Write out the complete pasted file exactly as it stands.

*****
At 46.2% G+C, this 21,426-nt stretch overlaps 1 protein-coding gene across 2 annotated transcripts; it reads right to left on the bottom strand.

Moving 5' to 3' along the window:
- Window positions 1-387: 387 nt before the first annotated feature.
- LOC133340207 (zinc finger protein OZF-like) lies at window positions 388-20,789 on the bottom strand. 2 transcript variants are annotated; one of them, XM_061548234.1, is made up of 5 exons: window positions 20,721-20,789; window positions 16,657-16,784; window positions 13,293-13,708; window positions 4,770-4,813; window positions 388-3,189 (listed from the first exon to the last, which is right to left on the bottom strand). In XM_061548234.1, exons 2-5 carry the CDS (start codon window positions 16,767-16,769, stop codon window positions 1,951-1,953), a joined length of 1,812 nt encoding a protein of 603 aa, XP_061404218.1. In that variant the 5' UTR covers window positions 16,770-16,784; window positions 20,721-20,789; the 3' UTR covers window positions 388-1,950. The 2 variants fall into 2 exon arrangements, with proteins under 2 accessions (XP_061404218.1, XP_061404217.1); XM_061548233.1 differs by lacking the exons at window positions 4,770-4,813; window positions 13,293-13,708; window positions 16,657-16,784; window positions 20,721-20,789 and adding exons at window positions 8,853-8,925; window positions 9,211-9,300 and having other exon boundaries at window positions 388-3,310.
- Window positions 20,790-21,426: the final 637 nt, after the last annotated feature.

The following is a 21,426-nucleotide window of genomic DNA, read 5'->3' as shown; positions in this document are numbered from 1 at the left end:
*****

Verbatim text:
At 46.2% G+C, this 21,426-nt stretch overlaps 1 protein-coding gene across 2 annotated transcripts; it reads right to left on the bottom strand.

Moving 5' to 3' along the window:
- Window positions 1-387: 387 nt before the first annotated feature.
- LOC133340207 (zinc finger protein OZF-like) lies at window positions 388-20,789 on the bottom strand. 2 transcript variants are annotated; one of them, XM_061548234.1, is made up of 5 exons: window positions 20,721-20,789; window positions 16,657-16,784; window positions 13,293-13,708; window positions 4,770-4,813; window positions 388-3,189 (listed from the first exon to the last, which is right to left on the bottom strand). In XM_061548234.1, exons 2-5 carry the CDS (start codon window positions 16,767-16,769, stop codon window positions 1,951-1,953), a joined length of 1,812 nt encoding a protein of 603 aa, XP_061404218.1. In that variant the 5' UTR covers window positions 16,770-16,784; window positions 20,721-20,789; the 3' UTR covers window positions 388-1,950. The 2 variants fall into 2 exon arrangements, with proteins under 2 accessions (XP_061404218.1, XP_061404217.1); XM_061548233.1 differs by lacking the exons at window positions 4,770-4,813; window positions 13,293-13,708; window positions 16,657-16,784; window positions 20,721-20,789 and adding exons at window positions 8,853-8,925; window positions 9,211-9,300 and having other exon boundaries at window positions 388-3,310.
- Window positions 20,790-21,426: the final 637 nt, after the last annotated feature.

The following is a 21,426-nucleotide window of genomic DNA, read 5'->3' as shown; positions in this document are numbered from 1 at the left end: